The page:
...or maybe not. After those two, we get renditions of "A Saucerful of Secrets" and "Set the Controls for the Heart of the Sun", and you may be surprised to know that for whatever reason, I really love this rendition of "A Saucerful of Secrets". Okay, I'm still not too crazy about the "battle" section (but heck, even that part sounds pretty good in this format; the effects Dave gets out of his guitar are quite cool), but the last half of the song? Geez, that's the most epic, awe-inspiring that the Floyd had done up until this point. Heck, the most epic, awe-inspiring thing they'd do until "Echoes"! It really is that good...somehow. The keyboard chords, the omnious, wordless vocalizations, the rolling bass lines -- it works really, really well at being really, really anthemic. The closest comparison I can make would be the "Würm" coda to "Starship Trooper" by Yes, and trust me -- that is very high praise coming from me. I'm not a big Yes fan, but MAN, I love that coda. And yes, I love this song. This version of the song, anyway.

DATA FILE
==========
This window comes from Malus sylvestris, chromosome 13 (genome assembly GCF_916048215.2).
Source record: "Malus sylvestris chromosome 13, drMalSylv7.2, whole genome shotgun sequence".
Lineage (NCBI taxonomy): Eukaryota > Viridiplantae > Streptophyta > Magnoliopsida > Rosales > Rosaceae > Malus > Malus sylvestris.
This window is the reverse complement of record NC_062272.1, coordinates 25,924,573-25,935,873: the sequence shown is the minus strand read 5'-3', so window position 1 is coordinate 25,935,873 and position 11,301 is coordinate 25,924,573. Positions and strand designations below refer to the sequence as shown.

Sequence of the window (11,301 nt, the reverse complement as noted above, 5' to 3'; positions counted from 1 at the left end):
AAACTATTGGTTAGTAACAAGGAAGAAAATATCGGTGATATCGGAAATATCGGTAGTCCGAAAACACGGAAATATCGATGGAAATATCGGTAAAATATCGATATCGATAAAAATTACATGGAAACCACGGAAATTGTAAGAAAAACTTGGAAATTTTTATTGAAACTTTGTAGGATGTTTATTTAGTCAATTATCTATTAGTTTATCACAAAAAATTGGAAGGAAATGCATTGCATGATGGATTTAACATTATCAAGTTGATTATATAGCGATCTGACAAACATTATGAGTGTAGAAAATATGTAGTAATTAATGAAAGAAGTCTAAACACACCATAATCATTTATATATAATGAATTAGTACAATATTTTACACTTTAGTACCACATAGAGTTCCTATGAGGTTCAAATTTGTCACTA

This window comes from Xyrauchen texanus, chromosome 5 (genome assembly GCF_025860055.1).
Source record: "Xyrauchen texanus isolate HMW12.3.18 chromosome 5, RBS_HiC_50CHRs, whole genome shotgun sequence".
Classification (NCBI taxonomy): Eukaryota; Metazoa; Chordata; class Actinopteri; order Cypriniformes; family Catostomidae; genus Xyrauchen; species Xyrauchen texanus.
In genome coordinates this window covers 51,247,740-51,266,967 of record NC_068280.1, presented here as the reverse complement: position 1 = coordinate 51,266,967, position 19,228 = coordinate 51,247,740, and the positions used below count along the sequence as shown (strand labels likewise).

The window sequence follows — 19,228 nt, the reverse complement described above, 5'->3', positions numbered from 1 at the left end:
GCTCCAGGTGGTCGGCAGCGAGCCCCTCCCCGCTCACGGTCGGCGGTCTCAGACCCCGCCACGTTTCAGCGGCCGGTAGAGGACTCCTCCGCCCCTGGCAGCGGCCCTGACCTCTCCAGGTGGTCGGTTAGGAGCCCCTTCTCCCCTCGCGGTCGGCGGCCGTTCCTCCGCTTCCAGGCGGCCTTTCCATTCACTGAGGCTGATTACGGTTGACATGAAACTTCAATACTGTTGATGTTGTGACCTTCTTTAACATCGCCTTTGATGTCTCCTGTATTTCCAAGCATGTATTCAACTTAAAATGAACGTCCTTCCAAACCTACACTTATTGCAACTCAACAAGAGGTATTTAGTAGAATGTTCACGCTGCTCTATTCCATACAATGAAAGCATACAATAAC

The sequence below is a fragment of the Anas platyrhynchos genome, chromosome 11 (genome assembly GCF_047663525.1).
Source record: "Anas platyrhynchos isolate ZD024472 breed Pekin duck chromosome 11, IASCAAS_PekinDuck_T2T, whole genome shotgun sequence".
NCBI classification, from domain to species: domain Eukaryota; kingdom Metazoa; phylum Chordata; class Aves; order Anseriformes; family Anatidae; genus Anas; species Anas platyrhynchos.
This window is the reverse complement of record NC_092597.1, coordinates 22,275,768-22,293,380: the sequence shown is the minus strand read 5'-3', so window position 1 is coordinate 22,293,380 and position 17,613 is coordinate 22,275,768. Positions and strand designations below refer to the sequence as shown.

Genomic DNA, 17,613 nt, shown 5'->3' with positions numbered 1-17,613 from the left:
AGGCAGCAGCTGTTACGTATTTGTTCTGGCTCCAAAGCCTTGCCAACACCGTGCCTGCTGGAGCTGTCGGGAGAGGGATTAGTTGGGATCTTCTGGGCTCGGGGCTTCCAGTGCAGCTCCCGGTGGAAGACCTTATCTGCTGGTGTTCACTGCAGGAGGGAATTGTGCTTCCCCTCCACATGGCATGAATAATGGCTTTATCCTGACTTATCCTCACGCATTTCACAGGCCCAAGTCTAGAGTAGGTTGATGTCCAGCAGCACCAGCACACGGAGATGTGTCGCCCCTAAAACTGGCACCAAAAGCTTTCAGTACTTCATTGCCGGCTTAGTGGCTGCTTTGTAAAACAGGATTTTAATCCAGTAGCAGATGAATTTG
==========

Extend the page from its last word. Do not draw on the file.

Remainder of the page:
As for "Set the Controls for the Heart of the Sun"? Eh, it's a bit better than the studio version, but there's still no reason for it to go on for NINE MINUTES. Still though, I like how it's slightly sped up from the studio version, and the mood it creates works out alright, so I can tolerate listening to it...for about five minutes or so.
So there you have it -- a little of it's really great, a little of it's decent, and most of it's bad. If the live version was sold separately, I would be able to recommend it quite heartily -- it'd get an 11, or maybe even a 12. But as it is? Man, I can't find a single positive thing to say about the studio disc. Unmelodic weirdness for the sake of weirdness, that's what it is. Approach with caution...the studio stuff, anyway.